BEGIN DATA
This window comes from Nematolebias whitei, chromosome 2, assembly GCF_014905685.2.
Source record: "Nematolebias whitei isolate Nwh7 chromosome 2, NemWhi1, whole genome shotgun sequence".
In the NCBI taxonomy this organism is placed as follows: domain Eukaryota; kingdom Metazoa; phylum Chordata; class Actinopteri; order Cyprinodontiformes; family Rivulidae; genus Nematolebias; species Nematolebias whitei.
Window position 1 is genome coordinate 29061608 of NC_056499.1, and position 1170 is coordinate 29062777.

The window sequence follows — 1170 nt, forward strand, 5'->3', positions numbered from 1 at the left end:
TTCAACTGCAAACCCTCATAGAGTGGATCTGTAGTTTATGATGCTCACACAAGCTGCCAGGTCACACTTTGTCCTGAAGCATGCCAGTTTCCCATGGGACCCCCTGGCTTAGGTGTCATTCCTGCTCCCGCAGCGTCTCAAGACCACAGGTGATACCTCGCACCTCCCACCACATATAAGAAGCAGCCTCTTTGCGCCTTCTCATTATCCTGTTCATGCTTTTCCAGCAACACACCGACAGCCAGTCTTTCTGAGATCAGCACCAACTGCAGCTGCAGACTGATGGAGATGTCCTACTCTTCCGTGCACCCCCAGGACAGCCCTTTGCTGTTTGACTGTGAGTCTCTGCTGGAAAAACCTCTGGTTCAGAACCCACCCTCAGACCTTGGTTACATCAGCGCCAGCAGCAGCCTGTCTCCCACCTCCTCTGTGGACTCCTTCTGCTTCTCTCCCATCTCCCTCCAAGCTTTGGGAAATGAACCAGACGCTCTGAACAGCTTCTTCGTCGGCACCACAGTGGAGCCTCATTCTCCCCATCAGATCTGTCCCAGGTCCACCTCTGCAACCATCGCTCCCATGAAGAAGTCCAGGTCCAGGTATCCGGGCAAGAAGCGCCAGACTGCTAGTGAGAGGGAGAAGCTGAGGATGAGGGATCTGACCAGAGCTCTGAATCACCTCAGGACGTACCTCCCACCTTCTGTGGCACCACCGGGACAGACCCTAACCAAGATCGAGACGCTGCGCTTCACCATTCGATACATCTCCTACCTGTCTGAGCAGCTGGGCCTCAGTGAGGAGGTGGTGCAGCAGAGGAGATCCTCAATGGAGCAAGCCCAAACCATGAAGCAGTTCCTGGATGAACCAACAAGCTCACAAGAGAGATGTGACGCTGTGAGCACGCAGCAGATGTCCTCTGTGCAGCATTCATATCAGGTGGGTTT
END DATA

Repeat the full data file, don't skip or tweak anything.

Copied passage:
This window comes from Nematolebias whitei, chromosome 2, assembly GCF_014905685.2.
Source record: "Nematolebias whitei isolate Nwh7 chromosome 2, NemWhi1, whole genome shotgun sequence".
In the NCBI taxonomy this organism is placed as follows: domain Eukaryota; kingdom Metazoa; phylum Chordata; class Actinopteri; order Cyprinodontiformes; family Rivulidae; genus Nematolebias; species Nematolebias whitei.
Window position 1 is genome coordinate 29061608 of NC_056499.1, and position 1170 is coordinate 29062777.

The window sequence follows — 1170 nt, forward strand, 5'->3', positions numbered from 1 at the left end:
TTCAACTGCAAACCCTCATAGAGTGGATCTGTAGTTTATGATGCTCACACAAGCTGCCAGGTCACACTTTGTCCTGAAGCATGCCAGTTTCCCATGGGACCCCCTGGCTTAGGTGTCATTCCTGCTCCCGCAGCGTCTCAAGACCACAGGTGATACCTCGCACCTCCCACCACATATAAGAAGCAGCCTCTTTGCGCCTTCTCATTATCCTGTTCATGCTTTTCCAGCAACACACCGACAGCCAGTCTTTCTGAGATCAGCACCAACTGCAGCTGCAGACTGATGGAGATGTCCTACTCTTCCGTGCACCCCCAGGACAGCCCTTTGCTGTTTGACTGTGAGTCTCTGCTGGAAAAACCTCTGGTTCAGAACCCACCCTCAGACCTTGGTTACATCAGCGCCAGCAGCAGCCTGTCTCCCACCTCCTCTGTGGACTCCTTCTGCTTCTCTCCCATCTCCCTCCAAGCTTTGGGAAATGAACCAGACGCTCTGAACAGCTTCTTCGTCGGCACCACAGTGGAGCCTCATTCTCCCCATCAGATCTGTCCCAGGTCCACCTCTGCAACCATCGCTCCCATGAAGAAGTCCAGGTCCAGGTATCCGGGCAAGAAGCGCCAGACTGCTAGTGAGAGGGAGAAGCTGAGGATGAGGGATCTGACCAGAGCTCTGAATCACCTCAGGACGTACCTCCCACCTTCTGTGGCACCACCGGGACAGACCCTAACCAAGATCGAGACGCTGCGCTTCACCATTCGATACATCTCCTACCTGTCTGAGCAGCTGGGCCTCAGTGAGGAGGTGGTGCAGCAGAGGAGATCCTCAATGGAGCAAGCCCAAACCATGAAGCAGTTCCTGGATGAACCAACAAGCTCACAAGAGAGATGTGACGCTGTGAGCACGCAGCAGATGTCCTCTGTGCAGCATTCATATCAGGTGGGTTT